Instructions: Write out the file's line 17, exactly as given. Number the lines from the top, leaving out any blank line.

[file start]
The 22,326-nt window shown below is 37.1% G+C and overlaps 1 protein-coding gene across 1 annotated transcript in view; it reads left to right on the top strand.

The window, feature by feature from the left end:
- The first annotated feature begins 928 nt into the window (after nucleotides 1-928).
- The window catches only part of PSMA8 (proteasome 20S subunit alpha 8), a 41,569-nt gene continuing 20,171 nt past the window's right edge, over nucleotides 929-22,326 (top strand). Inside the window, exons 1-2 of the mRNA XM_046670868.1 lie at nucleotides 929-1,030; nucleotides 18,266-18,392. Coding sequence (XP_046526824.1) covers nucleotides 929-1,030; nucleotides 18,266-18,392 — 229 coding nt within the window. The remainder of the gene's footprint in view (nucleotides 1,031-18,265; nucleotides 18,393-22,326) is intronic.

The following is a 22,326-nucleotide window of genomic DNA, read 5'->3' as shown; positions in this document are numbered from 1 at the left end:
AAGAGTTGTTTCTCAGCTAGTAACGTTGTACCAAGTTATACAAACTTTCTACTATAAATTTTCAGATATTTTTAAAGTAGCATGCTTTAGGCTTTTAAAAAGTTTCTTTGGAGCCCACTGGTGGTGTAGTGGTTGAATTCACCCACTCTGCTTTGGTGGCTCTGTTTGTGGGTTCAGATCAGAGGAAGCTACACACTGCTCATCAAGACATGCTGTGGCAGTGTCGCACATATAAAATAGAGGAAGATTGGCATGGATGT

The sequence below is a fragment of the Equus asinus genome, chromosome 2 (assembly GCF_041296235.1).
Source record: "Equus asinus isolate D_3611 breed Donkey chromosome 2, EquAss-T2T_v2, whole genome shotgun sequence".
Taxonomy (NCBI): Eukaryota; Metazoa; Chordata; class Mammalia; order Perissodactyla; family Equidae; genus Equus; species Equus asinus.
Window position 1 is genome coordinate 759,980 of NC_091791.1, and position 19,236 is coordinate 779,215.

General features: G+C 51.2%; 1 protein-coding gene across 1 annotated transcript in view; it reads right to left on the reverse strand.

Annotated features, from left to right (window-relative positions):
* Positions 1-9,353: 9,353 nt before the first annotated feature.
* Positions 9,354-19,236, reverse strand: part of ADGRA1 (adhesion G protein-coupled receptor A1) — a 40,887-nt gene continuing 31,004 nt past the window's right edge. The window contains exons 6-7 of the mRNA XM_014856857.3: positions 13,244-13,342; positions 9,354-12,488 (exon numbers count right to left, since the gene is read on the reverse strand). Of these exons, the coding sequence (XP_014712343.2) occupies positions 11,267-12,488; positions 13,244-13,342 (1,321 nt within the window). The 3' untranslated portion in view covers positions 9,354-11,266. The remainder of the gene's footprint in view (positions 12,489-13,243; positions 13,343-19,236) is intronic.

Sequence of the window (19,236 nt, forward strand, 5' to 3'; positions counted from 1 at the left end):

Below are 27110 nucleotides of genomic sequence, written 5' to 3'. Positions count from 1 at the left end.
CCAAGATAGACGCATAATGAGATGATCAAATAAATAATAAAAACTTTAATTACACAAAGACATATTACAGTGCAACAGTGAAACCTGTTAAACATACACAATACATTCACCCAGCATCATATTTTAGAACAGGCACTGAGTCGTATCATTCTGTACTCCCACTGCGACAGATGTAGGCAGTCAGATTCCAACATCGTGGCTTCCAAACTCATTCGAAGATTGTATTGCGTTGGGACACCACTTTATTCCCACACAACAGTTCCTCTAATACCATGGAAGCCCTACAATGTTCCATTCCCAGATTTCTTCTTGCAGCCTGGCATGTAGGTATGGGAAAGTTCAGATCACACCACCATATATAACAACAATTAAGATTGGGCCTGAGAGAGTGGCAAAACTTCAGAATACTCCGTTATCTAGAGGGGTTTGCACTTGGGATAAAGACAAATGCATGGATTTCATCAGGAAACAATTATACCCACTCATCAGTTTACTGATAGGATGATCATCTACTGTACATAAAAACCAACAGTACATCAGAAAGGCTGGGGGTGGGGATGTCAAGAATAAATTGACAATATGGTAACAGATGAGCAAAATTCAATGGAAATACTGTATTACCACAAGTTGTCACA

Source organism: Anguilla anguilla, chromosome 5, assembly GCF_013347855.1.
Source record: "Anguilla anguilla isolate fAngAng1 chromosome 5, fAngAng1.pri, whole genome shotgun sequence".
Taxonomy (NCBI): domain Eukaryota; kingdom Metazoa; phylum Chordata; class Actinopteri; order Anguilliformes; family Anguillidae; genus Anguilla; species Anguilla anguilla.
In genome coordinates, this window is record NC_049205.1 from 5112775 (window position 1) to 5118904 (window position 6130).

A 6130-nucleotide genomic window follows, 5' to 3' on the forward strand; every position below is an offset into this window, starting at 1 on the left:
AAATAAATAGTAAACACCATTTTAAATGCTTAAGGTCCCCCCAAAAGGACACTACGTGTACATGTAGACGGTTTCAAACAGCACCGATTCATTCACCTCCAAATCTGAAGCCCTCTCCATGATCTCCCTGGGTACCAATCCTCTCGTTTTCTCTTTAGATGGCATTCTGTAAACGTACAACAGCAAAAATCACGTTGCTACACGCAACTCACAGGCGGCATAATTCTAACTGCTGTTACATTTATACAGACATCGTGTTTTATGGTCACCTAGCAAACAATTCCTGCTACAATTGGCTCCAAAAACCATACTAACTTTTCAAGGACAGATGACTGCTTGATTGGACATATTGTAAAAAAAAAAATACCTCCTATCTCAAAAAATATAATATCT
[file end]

CCAAGATAGACGCATAATGAGATGATCAAATAAATAATAAAAACTTTAATTACACAAAGACATATTACAGTGCAACAGTGAAACCTGTTAAACATACACAATACATTCACCCAGCATCATATTTTAGAACAGGCACTGAGTCGTATCATTCTGTACTCCCACTGCGACAGATGTAGGCAGTCAGATTCCAACATCGTGGCTTCCAAACTCATTCGAAGATTGTATTGCGTTGGGACACCACTTTATTCCCACACAACAGTTCCTCTAATACCATGGAAGCCCTACAATGTTCCATTCCCAGATTTCTTCTTGCAGCCTGGCATGTAGGTATGGGAAAGTTCAGATCACACCACCATATATAACAACAATTAAGATTGGGCCTGAGAGAGTGGCAAAACTTCAGAATACTCCGTTATCTAGAGGGGTTTGCACTTGGGATAAAGACAAATGCATGGATTTCATCAGGAAACAATTATACCCACTCATCAGTTTACTGATAGGATGATCATCTACTGTACATAAAAACCAACAGTACATCAGAAAGGCTGGGGGTGGGGATGTCAAGAATAAATTGACAATATGGTAACAGATGAGCAAAATTCAATGGAAATACTGTATTACCACAAGTTGTCACA